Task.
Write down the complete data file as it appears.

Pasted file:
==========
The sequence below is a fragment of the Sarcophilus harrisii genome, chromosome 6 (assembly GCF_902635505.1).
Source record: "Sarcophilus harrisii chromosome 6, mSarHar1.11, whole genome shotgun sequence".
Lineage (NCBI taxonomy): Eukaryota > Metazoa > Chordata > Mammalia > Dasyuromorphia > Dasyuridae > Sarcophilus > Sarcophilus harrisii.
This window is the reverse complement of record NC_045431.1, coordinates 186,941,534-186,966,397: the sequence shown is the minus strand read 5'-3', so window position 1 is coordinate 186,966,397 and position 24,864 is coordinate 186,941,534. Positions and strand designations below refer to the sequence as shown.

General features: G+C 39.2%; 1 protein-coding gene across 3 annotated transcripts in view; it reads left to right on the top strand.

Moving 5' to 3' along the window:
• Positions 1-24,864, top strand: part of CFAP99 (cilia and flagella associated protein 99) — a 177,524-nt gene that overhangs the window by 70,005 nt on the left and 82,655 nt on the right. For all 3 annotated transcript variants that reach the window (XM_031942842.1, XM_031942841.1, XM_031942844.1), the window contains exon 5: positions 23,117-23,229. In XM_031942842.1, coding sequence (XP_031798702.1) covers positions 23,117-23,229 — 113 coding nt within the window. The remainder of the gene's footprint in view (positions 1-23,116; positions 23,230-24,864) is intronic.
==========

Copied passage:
The sequence below is a fragment of the Sarcophilus harrisii genome, chromosome 6 (assembly GCF_902635505.1).
Source record: "Sarcophilus harrisii chromosome 6, mSarHar1.11, whole genome shotgun sequence".
Lineage (NCBI taxonomy): Eukaryota > Metazoa > Chordata > Mammalia > Dasyuromorphia > Dasyuridae > Sarcophilus > Sarcophilus harrisii.
This window is the reverse complement of record NC_045431.1, coordinates 186,941,534-186,966,397: the sequence shown is the minus strand read 5'-3', so window position 1 is coordinate 186,966,397 and position 24,864 is coordinate 186,941,534. Positions and strand designations below refer to the sequence as shown.

General features: G+C 39.2%; 1 protein-coding gene across 3 annotated transcripts in view; it reads left to right on the top strand.

Moving 5' to 3' along the window:
• Positions 1-24,864, top strand: part of CFAP99 (cilia and flagella associated protein 99) — a 177,524-nt gene that overhangs the window by 70,005 nt on the left and 82,655 nt on the right. For all 3 annotated transcript variants that reach the window (XM_031942842.1, XM_031942841.1, XM_031942844.1), the window contains exon 5: positions 23,117-23,229. In XM_031942842.1, coding sequence (XP_031798702.1) covers positions 23,117-23,229 — 113 coding nt within the window. The remainder of the gene's footprint in view (positions 1-23,116; positions 23,230-24,864) is intronic.